When a handler can say that he or she truly honors that standard (in training - there are always some allowances that need to be made at a FT), then Sit means Sit.


My guess is that if you videotape yourself, you will find that sit really does not mean to the dog what you think it means.
 

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Discussion Starter · #8 ·
One thing that I think I need to reinforce - as Gman and Shayne both alluded to - your approach depends upon the dogs.

My two boyz needed lots of blinds and lots of obediance because they are as Steve Martin would say - "Wild and Crazy Guys."

At the same time when I was running the boyz, I had a 3 year old bitch, with whom I did not run blinds, and did not get on about obediance. She was lower maintenance and was better off left alone at the FT.

So decide what to do depending on your dog.
 

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Discussion Starter · #17 ·
Joe

In many respects, "sit" is simply a synonym for "control." When you enforce sit, you are enforcing control.

Another means of enforcing control is to make sure not only that the dog does not move its feet without your permission, but also that the dog does not move its head without your permission.

For example, suppose you are running a triple. The first bird is thrown. Before it hits the ground, the dog swings its head. You could say "sit" and stick the dog. You could simply send the dog for the first bird (and correct if he does not run straight and true to the bird, then start the sequence over). You could wait until the dog's head returns to the first bird. You could do any of those things before calling for the second bird. Or you could simply call for the second bird. If you simply call for the second bird, you are teaching the dog that he can control the tempo of the birds. If you do one of the others, you are telling the dog that he needs to be more attentive to you and that he cannot swing off until you allow him to.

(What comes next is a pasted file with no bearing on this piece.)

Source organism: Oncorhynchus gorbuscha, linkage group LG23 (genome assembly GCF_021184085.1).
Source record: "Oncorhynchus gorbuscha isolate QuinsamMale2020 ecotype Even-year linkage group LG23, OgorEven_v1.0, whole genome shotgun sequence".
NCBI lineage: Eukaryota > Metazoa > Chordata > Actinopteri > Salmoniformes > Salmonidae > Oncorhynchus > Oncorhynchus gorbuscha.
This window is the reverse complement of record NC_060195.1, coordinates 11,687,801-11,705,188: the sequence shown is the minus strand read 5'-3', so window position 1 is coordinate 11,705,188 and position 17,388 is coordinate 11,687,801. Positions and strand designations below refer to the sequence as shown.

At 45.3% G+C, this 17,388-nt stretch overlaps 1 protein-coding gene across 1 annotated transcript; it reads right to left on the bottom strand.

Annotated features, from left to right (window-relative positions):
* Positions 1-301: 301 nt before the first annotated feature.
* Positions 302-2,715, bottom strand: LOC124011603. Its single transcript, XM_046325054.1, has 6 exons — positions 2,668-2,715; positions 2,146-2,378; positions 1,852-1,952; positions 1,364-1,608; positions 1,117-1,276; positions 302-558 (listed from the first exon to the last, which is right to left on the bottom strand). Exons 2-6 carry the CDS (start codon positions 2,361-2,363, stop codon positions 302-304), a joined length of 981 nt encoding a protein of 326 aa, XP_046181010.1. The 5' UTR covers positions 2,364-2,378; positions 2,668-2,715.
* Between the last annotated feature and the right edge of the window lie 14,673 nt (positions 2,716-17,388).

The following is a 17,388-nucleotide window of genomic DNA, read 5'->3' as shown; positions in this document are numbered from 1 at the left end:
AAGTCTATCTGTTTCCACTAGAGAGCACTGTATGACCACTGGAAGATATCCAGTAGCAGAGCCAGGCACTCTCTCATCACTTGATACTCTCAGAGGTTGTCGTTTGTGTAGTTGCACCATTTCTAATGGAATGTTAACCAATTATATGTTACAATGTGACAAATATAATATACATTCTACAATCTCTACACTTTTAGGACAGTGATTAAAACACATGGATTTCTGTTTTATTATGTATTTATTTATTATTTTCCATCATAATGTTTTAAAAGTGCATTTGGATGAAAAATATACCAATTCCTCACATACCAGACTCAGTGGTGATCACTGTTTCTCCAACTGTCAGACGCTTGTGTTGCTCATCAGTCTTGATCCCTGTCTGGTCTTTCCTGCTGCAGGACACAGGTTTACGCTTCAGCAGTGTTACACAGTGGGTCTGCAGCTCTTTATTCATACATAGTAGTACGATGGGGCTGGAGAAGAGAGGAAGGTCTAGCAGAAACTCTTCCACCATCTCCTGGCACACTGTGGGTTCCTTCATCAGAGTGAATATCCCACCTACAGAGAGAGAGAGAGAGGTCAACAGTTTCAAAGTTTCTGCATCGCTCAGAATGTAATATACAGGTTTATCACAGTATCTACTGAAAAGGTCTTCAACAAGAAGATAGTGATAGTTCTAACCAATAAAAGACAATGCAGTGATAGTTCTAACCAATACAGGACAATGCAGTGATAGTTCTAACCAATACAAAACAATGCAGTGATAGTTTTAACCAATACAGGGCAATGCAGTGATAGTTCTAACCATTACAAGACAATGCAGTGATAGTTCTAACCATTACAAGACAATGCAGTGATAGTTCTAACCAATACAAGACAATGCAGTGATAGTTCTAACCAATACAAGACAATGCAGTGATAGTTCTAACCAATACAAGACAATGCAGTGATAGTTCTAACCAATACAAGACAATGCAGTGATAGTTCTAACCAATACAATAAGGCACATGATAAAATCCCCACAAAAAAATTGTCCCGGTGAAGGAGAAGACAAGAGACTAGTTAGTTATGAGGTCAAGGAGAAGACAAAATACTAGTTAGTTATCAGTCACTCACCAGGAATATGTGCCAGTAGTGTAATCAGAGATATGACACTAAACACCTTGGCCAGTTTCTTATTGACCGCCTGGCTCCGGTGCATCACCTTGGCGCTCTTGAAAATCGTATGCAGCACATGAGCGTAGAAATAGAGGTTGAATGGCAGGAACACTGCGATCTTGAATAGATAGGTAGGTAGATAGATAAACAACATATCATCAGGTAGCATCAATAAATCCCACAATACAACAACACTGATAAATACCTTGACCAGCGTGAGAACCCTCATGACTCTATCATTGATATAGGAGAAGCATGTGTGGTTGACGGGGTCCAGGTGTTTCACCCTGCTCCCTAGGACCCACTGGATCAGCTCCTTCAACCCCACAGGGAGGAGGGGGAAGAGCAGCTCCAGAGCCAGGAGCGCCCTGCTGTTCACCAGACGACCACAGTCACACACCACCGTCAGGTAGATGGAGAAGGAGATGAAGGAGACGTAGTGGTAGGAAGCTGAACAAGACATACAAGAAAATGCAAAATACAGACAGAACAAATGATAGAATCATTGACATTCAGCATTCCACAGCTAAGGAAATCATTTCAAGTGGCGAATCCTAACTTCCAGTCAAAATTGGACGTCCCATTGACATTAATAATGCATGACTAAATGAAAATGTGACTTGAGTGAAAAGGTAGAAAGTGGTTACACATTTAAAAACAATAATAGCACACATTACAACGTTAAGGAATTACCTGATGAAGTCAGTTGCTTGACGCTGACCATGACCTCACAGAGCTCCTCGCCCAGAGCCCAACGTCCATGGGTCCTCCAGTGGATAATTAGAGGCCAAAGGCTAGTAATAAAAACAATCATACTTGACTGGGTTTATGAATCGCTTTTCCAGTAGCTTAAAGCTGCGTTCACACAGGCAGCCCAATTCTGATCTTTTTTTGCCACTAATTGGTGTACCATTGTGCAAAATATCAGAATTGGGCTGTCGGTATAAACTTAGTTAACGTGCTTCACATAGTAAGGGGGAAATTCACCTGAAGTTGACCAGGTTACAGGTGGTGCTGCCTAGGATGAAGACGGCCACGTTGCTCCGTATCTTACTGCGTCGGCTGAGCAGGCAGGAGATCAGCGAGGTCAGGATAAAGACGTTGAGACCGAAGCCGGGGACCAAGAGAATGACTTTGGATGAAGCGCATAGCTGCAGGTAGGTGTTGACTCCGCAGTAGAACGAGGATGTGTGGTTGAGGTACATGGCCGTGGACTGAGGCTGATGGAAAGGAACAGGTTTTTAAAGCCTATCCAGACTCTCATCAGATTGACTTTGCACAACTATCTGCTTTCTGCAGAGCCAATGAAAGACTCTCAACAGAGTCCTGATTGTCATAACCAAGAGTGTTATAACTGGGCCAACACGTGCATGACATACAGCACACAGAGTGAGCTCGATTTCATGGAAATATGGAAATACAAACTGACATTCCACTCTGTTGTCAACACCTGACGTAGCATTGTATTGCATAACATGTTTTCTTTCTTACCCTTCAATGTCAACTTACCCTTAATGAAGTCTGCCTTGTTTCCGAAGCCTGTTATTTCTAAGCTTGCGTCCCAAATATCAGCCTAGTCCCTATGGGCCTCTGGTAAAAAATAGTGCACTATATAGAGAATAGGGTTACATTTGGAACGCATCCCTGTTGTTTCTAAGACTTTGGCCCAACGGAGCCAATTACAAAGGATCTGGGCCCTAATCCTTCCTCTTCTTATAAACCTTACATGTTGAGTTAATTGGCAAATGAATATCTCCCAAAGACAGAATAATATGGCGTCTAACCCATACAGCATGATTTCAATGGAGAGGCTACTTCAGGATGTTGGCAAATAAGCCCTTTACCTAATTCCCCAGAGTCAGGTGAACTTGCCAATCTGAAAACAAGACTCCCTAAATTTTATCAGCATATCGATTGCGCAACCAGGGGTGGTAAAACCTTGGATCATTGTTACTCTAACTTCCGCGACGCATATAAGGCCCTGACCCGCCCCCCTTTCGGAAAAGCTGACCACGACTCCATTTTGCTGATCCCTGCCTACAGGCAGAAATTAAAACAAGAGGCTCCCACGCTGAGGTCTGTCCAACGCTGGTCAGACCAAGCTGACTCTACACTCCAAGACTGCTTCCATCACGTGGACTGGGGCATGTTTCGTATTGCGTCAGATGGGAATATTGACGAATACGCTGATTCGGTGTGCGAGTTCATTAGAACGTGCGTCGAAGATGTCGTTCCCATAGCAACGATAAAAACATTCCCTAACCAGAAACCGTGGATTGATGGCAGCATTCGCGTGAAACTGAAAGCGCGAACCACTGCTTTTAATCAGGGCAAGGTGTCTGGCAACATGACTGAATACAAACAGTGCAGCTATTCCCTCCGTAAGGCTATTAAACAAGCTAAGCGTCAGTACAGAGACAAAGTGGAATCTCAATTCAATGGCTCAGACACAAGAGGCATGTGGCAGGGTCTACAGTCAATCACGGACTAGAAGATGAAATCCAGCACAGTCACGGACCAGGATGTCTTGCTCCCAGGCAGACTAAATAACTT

Ted
 

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Discussion Starter · #19 ·
Blast

First, the collar is only one tool. Other tools are lead, stick, and voice. Just because you use a collar, doesn't mean you abandon others.

Second, my view is that dogs violate sit in many ways, not just the way you decribe. Some dogs dance, tapping their front paws and raising their butt. Others lower head, crouch and raise butt.

Third, my standard is butt planted on ground, front paws planted too. I will make exception if test is wide open and I must make the dog travel through a long arc - for example one bird is at 9 o clock and another at 3 o clock. But in such instance, I will either be moving into the dog or moving away from the dog - cueing him, telling him I want him to move with me.

Fourth, the correction depends on nature of infraction (is it just a twitch, is the first time I have seen the behavior, what happened yesterday). When I come to the line, assume dog on left (I have two sided dogs), short rope lead in left hand, stick and collar in right. I will jerk on lead if forward movement of paws or crouch with butt lifted (typically on marks as they fall). In contrast, if after returning with a bird, the dog moves forward after giving me the bird, I will stick him across the chest because I find stick on butt tends to drive a moving dog forward. I may also nick for latter.

Big moment (or repeated little ones) may merit stick and collar.

Remember don't nag if you want this to mean anything. You come to the line, dog gets positioned, you say sit. Don't say sit (sit, sit, sit, sit, sit)along the way. If dog violates standard, then you say sit with appropriate correction.

Ted